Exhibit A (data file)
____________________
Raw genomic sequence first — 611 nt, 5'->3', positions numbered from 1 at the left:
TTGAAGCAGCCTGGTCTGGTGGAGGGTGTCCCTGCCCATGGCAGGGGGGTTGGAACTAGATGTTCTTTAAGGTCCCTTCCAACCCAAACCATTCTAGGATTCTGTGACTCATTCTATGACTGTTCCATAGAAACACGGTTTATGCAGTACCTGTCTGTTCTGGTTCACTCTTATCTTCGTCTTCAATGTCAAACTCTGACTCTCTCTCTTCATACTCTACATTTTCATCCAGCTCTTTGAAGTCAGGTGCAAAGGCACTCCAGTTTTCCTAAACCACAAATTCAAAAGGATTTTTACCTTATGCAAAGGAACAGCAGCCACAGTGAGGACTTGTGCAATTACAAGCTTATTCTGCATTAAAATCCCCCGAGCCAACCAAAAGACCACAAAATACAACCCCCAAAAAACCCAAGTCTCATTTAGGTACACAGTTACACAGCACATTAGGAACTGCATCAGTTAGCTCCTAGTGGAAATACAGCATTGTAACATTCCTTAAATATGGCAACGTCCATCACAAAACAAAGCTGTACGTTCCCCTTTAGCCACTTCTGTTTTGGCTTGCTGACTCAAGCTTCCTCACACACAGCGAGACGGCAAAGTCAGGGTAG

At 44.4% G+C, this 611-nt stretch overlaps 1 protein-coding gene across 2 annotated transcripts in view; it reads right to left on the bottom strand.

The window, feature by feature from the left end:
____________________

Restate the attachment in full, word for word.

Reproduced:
Raw genomic sequence first — 611 nt, 5'->3', positions numbered from 1 at the left:
TTGAAGCAGCCTGGTCTGGTGGAGGGTGTCCCTGCCCATGGCAGGGGGGTTGGAACTAGATGTTCTTTAAGGTCCCTTCCAACCCAAACCATTCTAGGATTCTGTGACTCATTCTATGACTGTTCCATAGAAACACGGTTTATGCAGTACCTGTCTGTTCTGGTTCACTCTTATCTTCGTCTTCAATGTCAAACTCTGACTCTCTCTCTTCATACTCTACATTTTCATCCAGCTCTTTGAAGTCAGGTGCAAAGGCACTCCAGTTTTCCTAAACCACAAATTCAAAAGGATTTTTACCTTATGCAAAGGAACAGCAGCCACAGTGAGGACTTGTGCAATTACAAGCTTATTCTGCATTAAAATCCCCCGAGCCAACCAAAAGACCACAAAATACAACCCCCAAAAAACCCAAGTCTCATTTAGGTACACAGTTACACAGCACATTAGGAACTGCATCAGTTAGCTCCTAGTGGAAATACAGCATTGTAACATTCCTTAAATATGGCAACGTCCATCACAAAACAAAGCTGTACGTTCCCCTTTAGCCACTTCTGTTTTGGCTTGCTGACTCAAGCTTCCTCACACACAGCGAGACGGCAAAGTCAGGGTAG

At 44.4% G+C, this 611-nt stretch overlaps 1 protein-coding gene across 2 annotated transcripts in view; it reads right to left on the bottom strand.

The window, feature by feature from the left end: